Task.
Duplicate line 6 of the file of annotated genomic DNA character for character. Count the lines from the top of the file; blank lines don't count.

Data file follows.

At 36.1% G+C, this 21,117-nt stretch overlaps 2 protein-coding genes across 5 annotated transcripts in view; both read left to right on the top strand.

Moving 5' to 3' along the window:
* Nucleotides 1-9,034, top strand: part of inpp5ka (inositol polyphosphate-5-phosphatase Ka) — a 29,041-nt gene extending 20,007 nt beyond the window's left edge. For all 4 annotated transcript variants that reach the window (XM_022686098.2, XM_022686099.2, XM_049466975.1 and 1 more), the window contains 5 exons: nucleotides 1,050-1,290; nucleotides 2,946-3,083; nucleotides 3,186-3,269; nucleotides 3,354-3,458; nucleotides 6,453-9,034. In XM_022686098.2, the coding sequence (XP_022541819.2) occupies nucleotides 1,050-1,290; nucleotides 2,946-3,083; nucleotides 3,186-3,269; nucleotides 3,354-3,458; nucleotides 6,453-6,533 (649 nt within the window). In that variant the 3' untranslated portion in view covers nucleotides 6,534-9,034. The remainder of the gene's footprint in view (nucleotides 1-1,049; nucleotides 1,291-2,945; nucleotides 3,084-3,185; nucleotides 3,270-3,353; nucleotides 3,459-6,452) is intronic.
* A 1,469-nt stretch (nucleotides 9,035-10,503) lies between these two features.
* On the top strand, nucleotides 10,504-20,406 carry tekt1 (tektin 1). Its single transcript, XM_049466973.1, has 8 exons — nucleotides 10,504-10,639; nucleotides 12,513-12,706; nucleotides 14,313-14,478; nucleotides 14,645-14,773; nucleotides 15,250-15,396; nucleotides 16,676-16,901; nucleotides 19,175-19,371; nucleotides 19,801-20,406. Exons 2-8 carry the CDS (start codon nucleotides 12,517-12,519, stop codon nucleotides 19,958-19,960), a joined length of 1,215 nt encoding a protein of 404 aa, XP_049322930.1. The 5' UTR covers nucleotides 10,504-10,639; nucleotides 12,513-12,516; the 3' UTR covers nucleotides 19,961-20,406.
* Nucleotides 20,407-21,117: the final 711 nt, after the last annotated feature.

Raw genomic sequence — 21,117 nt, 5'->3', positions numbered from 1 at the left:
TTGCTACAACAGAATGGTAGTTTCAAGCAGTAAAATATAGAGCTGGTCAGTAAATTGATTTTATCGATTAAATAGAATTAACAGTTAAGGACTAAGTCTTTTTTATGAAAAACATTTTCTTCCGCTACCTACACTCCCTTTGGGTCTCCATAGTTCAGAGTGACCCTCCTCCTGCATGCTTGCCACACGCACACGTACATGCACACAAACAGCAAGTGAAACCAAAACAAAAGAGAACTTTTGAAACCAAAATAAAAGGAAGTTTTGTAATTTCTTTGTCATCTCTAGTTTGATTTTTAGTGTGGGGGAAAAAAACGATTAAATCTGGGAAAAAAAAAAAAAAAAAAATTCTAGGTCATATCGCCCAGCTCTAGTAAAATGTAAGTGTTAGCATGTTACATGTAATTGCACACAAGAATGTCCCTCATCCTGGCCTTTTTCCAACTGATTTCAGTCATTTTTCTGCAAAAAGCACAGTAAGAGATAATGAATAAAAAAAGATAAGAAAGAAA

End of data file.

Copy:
* Nucleotides 20,407-21,117: the final 711 nt, after the last annotated feature.